First of all, sorry for the quiet on the blog--trust me, once I turn the book manuscript in to the editor in September, I'll have lots to blog about! I've been on the road, doing research and photography, mostly having a great time (detour signs and deer flies notwithstanding).
Anyway, there's some good travel news from MPR this week--the Paul Bunyan Trail, a paved trail extending from Brainerd to Bemidji, is finally complete and, at 110 miles, is now the longest paved trail in the state. The MPR piece also notes that trail use is in a decline--so get out there and use those trails, people! The Paul Bunyan Trail winds through a mighty scenic part of the state.
Many years ago, when I was in high school (and yes, I'm not being
coy, that was indeed many years ago), I took a trip out to New York
with my mother and godmother. Turns out we had some distant cousins who
lived in New Jersey who invited us out for a day, and they invited some
neighbors to meet us. Said neighbors asked us some very interesting
questions, including: Does it snow all year round in Minnesota? Do you
have electricity? Do you live in igloos?
We were taken aback. They were dead serious. And shocked to find out
that not only does it not snow year round, but sometimes the temps
could get as high as 90 or 100F, even in northern Minnesota. And not
only did we have electricity, we even had radio and -- gasp! --
television. In our non-igloo home. That, also, was not built out of logs.
But when we returned to Minnesota and told people these stories,
Minnesotans thought we were making them up. No one could be that
ignorant about Minnesota, right?
This week's Strib travel section has a piece that's simultaneously amusing and sad, focused on questions the fine folks at Explore Minnesota, the tourism board, have gotten from out-of-state callers. If that link doesn't work, let me just share a couple of highlights with you:
"Where can I rent a snowmobile in July?"
I'm sure you can rent one, but using it will be problematic.
"Where do we go to do the whale-watching?"
Umm...to the ocean? Which is not in Minnesota?
And probably my favorite: "How do I get a tour of the Edmund Fitzgerald?"
You mean the ship that's on the bottom of Lake Superior? I dunno. Maybe James Cameron can help you. He's probably got some spare time and cash right now.
Not much today--more to come later in the week--but for now, enjoy these.
Great photos around our beautiful state: MinnPics.
The North American Bear Center in Ely is running live photos from a camera installed in a bear's den (!) to watch hibernating bears--and possibly the birth of little baby bear cubs. All together now--AWWWWW!
--and do even more good. A local organization, GiveMN, has been set up to help people learn more about Minnesota nonprofits and to facilitate donations more easily. To that end, they've received funds to do a couple of very cool things: one, funders have pledged to pay the credit card fees, meaning that money you donate via GiveMN goes 100% to the charity.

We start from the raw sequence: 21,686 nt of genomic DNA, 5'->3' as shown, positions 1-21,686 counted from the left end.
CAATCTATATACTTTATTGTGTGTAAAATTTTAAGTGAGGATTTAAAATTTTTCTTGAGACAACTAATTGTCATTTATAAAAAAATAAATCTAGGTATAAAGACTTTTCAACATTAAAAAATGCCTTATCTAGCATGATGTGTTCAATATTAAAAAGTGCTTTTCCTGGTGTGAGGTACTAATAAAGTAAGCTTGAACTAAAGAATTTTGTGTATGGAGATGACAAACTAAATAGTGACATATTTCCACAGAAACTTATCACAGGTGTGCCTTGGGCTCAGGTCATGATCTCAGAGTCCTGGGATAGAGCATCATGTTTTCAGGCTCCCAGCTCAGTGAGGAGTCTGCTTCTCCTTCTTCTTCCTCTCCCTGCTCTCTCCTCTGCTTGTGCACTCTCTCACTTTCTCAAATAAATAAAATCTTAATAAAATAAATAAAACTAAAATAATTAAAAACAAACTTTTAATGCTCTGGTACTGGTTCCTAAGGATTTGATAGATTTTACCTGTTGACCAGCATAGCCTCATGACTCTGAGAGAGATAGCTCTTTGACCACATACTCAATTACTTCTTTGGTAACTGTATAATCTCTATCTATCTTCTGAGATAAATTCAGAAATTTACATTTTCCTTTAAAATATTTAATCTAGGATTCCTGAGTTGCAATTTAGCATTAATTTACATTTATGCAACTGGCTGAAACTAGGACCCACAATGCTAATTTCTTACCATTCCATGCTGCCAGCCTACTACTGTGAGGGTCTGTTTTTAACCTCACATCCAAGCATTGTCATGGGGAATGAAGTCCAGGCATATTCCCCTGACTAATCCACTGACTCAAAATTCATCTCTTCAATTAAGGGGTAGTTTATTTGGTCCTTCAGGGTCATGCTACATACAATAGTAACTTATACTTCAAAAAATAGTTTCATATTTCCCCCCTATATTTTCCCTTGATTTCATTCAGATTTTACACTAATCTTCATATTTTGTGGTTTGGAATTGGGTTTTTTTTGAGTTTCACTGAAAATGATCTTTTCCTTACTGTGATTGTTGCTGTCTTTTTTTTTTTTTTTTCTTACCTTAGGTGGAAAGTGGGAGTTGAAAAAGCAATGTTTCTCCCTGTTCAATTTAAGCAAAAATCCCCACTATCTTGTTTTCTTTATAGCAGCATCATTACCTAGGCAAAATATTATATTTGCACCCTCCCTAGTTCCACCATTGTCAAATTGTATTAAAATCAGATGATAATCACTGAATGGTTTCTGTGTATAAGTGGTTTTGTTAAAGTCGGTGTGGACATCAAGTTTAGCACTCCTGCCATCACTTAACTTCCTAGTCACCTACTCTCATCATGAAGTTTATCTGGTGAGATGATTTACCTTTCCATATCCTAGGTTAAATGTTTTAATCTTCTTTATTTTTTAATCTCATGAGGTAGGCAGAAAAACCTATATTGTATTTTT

But second, from 8 a.m. Nov. 17 to 8 a.m. Nov. 18 (CDT), any donation you make to the cause of your choice will be matched from a $500,000 matching grant fund, which will be divided equitably among the nonprofits who receive donations. So--not only will the nonprofits not have to absorb credit card or PayPal fees, they'll even get a bit more for the dollar.
Spend some time on GiveMN's site and see who strikes your fancy.
Oh--one suggestion? In my not-chasing-around-Minnesota time, I work part-time for this organization: the Sajai Foundation. We are (IMHO) an extremely cool organization which is combating childhood obesity by developing curricula for use by schools, after-school programs, and summer camps that teach kids about how to live a healthier lifestyle. One of our programs focuses on getting kids back outdoors, exploring nature, and learning how to care to the earth.
If that should appeal to you :-) you can find our page at GiveMN here.
But thanks to anyone who contributes to any nonprofit on Nov. 17--the economy has been no kinder to nonprofits than it's been to almost everyone, and every little bit helps.
For the dog lovers in the crowd, Saturday would be a great day to visit Wayzata.
For the cat people who don't have enough cats in their household, stop by the Animal Humane Society and get two kitties for the price of one. Unfortunately, it's more than just cute marketing--the Society is being overwhelmed with abandoned kitty-cats. If you have room and are not allergic, consider saving a couple of feline lives.
Not being a huge fan of major league sports, I find it hard to care whether or not the Vikings get their way. But I also recognize that I'm in the minority on that. So it was refreshing to see this post over on Erica's site. Why do we care, indeed? For the record, I do understand that teams like the Vikings do generate revenue in various areas of the economy. But speaking of the economy...I hate to see school funding and arts organizations and state parks and badly needed social programs losing cash, while a football team gets dollars for a new stadium. I have to wonder why the Vikings think this is a good time to make this push.
It's the middle of October, and all the pleasures of the season are peaking now or soon. It's not too late to enjoy:
Fall colors are reaching their prime in the northern half of the state. Check with the DNR's fall color page to choose a leisurely weekend fall foliage drive.
Apple picking--here's a comprehensive list of Minnesota apple orchards. The site recommends, as do I, that you call ahead before visiting to make sure they've got the varieties of apples you like available to pick, what their current hours are, and if they have pick-your-own (if that's what you want) or amenities like bakeries, etc.